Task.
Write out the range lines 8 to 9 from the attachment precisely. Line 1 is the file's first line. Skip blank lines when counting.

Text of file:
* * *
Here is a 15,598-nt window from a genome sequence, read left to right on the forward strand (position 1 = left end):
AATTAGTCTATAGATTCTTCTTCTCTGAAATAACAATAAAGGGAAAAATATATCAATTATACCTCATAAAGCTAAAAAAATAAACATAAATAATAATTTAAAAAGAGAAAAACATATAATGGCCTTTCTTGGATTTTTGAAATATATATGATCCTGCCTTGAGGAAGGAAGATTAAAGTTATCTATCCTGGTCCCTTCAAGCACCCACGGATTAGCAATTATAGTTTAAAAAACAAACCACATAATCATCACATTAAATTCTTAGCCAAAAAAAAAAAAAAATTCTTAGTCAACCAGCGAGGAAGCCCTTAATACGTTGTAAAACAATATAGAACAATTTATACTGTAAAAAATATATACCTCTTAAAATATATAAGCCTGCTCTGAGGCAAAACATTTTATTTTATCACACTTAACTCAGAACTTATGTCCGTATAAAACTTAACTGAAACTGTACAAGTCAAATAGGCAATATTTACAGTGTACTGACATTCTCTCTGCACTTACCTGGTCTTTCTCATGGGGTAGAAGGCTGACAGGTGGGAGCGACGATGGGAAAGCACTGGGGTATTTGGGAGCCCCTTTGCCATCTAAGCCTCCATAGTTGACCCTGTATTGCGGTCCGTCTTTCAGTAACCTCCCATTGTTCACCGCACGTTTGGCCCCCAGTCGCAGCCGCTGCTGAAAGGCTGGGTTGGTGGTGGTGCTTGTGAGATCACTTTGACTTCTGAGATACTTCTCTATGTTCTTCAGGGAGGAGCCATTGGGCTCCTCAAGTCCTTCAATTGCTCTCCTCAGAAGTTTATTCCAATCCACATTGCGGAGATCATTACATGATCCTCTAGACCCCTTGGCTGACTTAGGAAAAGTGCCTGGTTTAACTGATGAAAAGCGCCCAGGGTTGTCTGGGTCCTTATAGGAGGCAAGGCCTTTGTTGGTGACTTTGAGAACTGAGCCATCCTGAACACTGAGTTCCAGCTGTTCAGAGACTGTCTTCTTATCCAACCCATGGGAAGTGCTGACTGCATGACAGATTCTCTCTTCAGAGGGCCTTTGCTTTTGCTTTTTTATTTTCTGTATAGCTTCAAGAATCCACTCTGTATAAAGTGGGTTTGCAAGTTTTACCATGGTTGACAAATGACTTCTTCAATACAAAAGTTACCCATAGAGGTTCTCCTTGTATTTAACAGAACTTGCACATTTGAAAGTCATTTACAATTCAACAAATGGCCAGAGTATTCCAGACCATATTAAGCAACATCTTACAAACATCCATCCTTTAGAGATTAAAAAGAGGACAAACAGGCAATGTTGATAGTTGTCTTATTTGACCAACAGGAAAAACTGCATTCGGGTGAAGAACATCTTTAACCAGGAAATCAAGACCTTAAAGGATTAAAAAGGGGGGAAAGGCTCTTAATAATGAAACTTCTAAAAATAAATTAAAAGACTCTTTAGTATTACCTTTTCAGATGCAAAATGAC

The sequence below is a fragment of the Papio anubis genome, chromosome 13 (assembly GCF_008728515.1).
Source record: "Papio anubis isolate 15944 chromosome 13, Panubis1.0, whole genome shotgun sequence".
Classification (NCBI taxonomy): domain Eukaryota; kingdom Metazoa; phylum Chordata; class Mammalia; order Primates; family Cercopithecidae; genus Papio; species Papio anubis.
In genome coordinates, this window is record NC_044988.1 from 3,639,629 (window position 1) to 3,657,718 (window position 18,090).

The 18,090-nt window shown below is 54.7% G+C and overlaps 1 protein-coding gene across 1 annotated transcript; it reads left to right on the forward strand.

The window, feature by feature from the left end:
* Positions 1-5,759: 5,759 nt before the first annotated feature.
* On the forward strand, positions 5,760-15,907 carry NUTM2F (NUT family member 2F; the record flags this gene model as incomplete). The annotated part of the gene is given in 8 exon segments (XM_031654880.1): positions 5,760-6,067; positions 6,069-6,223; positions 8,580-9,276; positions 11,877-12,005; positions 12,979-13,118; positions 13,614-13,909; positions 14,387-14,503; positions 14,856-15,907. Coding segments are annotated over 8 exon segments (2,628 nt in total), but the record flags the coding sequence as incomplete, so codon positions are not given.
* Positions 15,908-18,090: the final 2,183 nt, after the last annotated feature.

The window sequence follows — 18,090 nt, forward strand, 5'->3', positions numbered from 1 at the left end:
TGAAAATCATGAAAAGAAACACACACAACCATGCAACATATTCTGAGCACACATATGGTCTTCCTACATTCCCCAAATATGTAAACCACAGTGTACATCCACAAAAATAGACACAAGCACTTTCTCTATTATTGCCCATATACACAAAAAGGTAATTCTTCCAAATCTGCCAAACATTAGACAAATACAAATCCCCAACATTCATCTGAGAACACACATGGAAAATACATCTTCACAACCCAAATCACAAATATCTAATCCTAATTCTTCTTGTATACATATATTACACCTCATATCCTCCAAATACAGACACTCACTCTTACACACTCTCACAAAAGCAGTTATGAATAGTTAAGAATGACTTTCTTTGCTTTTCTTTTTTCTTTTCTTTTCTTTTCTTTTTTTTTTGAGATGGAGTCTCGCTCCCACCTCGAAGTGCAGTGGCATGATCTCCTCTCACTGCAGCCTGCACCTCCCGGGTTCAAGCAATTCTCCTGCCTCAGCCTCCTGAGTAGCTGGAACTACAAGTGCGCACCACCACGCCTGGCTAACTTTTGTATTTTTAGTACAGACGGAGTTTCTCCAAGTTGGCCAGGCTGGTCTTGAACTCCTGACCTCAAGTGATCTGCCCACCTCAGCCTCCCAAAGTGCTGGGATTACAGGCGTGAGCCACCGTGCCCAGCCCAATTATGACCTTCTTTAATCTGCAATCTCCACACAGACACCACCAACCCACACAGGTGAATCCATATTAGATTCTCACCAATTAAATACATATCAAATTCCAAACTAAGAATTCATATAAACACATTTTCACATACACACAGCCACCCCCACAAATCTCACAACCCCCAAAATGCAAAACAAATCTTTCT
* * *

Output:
The window, feature by feature from the left end:
* Positions 1-5,759: 5,759 nt before the first annotated feature.